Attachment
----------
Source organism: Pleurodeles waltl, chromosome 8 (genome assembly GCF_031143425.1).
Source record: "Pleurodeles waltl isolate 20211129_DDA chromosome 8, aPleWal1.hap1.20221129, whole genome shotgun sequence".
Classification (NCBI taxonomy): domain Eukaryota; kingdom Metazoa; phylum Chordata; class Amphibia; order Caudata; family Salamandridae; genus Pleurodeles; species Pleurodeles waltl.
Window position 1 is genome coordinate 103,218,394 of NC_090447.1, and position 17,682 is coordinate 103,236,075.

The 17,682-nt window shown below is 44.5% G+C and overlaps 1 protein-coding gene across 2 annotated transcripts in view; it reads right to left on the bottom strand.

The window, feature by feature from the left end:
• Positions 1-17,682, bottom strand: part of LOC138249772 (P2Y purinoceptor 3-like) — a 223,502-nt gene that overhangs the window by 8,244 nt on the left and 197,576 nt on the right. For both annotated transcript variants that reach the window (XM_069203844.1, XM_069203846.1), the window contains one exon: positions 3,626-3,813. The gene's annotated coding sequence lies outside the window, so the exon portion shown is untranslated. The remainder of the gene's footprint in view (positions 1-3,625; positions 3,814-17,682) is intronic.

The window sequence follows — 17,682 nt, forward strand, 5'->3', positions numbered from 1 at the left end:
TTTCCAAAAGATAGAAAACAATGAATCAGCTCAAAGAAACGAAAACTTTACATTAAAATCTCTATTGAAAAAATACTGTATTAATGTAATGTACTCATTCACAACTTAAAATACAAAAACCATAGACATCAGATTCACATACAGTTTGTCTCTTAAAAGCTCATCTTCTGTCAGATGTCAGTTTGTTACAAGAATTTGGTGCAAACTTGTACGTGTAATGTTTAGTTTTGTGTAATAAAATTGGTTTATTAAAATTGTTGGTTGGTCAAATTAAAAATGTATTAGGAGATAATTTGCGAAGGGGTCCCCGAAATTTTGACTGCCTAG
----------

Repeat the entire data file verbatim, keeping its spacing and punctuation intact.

Source organism: Pleurodeles waltl, chromosome 8 (genome assembly GCF_031143425.1).
Source record: "Pleurodeles waltl isolate 20211129_DDA chromosome 8, aPleWal1.hap1.20221129, whole genome shotgun sequence".
Classification (NCBI taxonomy): domain Eukaryota; kingdom Metazoa; phylum Chordata; class Amphibia; order Caudata; family Salamandridae; genus Pleurodeles; species Pleurodeles waltl.
Window position 1 is genome coordinate 103,218,394 of NC_090447.1, and position 17,682 is coordinate 103,236,075.

The 17,682-nt window shown below is 44.5% G+C and overlaps 1 protein-coding gene across 2 annotated transcripts in view; it reads right to left on the bottom strand.

The window, feature by feature from the left end:
• Positions 1-17,682, bottom strand: part of LOC138249772 (P2Y purinoceptor 3-like) — a 223,502-nt gene that overhangs the window by 8,244 nt on the left and 197,576 nt on the right. For both annotated transcript variants that reach the window (XM_069203844.1, XM_069203846.1), the window contains one exon: positions 3,626-3,813. The gene's annotated coding sequence lies outside the window, so the exon portion shown is untranslated. The remainder of the gene's footprint in view (positions 1-3,625; positions 3,814-17,682) is intronic.

The window sequence follows — 17,682 nt, forward strand, 5'->3', positions numbered from 1 at the left end:
TTTCCAAAAGATAGAAAACAATGAATCAGCTCAAAGAAACGAAAACTTTACATTAAAATCTCTATTGAAAAAATACTGTATTAATGTAATGTACTCATTCACAACTTAAAATACAAAAACCATAGACATCAGATTCACATACAGTTTGTCTCTTAAAAGCTCATCTTCTGTCAGATGTCAGTTTGTTACAAGAATTTGGTGCAAACTTGTACGTGTAATGTTTAGTTTTGTGTAATAAAATTGGTTTATTAAAATTGTTGGTTGGTCAAATTAAAAATGTATTAGGAGATAATTTGCGAAGGGGTCCCCGAAATTTTGACTGCCTAG